Greetings from my adopted home state of Florida. I was glad to come back to a house that was not flooded or damaged by any wind--I guess that I dodged the bullet on this storm but I also know what August and September are capable of bringing. After an eleven hour trans-Atlantic flight from Rome (and then a connecting flight) with a restless one year old and an energetic five year old I am joyful to be back home. Although shopping at a big box store after being overseas was a bit of a disappointment yesterday, I was grateful for the wonderful customer service that the Stars and Stripes typically has to offer us.
I hope that you all have a wonderful week of the 4th and that you have some time to reflect on all of the great things that our nation has to offer--no matter what side of the aisle you are on. For our Canadian friends, Happy Canada Day! If you are somewhere else on planet have a super one as well.
Part A (Choose 1 question)
Please respond to one of the following questions:
1. On page 35 Willingham writes, "[i]f you want to be exposed to new vocabulary and new ideas, the places to go are books, magazines, and newspapers. Television, video games, and the sorts of Internet content that students lean towards (for example, social networking sites, music sites, and the like) are for the most part unhelpful...Books, newspaper, and magazines are singularly helpful in introducing new ideas and new vocabulary to students."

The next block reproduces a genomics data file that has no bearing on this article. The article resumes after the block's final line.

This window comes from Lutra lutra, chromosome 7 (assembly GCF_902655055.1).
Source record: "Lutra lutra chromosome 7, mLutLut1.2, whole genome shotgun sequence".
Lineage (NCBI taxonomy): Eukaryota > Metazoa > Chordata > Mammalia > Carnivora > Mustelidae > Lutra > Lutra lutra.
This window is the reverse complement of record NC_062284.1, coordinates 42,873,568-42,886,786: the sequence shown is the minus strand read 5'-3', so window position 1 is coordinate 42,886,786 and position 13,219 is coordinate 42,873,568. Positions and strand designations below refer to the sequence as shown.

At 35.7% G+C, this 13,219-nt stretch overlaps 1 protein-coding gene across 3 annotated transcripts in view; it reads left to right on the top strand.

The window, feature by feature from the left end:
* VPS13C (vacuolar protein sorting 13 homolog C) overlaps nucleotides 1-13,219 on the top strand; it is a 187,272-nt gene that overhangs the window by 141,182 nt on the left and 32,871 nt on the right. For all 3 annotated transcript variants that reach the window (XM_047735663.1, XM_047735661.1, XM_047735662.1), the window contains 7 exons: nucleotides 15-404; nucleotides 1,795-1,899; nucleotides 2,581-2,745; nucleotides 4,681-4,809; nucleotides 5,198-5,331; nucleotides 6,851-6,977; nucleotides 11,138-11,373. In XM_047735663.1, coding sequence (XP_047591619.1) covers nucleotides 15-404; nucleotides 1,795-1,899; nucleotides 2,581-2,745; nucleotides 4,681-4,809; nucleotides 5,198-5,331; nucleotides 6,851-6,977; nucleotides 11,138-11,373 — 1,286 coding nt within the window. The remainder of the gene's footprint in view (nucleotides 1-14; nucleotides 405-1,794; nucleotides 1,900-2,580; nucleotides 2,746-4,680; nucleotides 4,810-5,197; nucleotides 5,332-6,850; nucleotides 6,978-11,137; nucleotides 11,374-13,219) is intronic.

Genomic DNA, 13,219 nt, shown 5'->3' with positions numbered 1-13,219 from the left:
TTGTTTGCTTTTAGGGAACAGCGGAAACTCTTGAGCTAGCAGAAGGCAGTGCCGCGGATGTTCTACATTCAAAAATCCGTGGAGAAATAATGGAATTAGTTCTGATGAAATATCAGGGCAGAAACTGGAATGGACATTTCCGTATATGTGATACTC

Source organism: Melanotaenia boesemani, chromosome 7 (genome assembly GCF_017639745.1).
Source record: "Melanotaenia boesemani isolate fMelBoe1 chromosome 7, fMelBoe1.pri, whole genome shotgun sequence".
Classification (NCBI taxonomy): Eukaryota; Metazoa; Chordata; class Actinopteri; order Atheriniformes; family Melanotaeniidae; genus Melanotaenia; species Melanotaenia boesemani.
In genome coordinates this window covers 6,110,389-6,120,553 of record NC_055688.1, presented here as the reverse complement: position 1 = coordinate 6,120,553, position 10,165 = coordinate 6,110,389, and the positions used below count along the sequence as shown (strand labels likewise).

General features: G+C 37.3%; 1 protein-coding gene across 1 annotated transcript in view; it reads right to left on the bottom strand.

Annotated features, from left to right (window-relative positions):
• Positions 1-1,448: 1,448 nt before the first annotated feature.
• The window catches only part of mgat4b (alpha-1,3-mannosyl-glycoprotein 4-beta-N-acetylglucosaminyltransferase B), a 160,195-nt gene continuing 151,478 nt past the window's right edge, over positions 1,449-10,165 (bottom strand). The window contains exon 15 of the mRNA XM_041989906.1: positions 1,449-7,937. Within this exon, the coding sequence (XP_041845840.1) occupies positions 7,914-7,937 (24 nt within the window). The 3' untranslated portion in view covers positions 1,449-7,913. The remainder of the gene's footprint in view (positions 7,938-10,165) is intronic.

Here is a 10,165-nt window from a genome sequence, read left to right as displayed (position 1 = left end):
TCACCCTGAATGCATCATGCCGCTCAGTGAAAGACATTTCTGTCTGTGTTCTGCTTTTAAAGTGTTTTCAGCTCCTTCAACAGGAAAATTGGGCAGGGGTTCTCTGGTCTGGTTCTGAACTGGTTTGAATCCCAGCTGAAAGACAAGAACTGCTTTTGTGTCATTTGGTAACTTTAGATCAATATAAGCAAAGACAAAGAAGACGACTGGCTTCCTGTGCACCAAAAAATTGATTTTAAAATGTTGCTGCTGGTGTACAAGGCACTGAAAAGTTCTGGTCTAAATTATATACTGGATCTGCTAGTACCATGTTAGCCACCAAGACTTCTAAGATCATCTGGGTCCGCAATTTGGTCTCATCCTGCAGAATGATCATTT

What are you doing in your classroom to address this issue? In addition, how would you define your role and responsibility as a teacher of digital literacy?
2. One thing that particularly caught my attention was at the top of page 38 where Willingham writes about the school librarian. I have always had a cordial relationship with the school librarian/media specialist but I believe that I guilty of not leaning on her expertise in a manner that would best help my students. In addition, I have seen her role shift from more of a research librarian to that of a tech person.
"The school librarian should be a tremendous and ally in helping children learn to love reading, and she is arguably the most important person in any school when it comes to reading."
In what ways are you working with your school librarian/media specialist to assist your students with literacy? What is the role of the librarian/media specialist at your school?
Part B (ALL)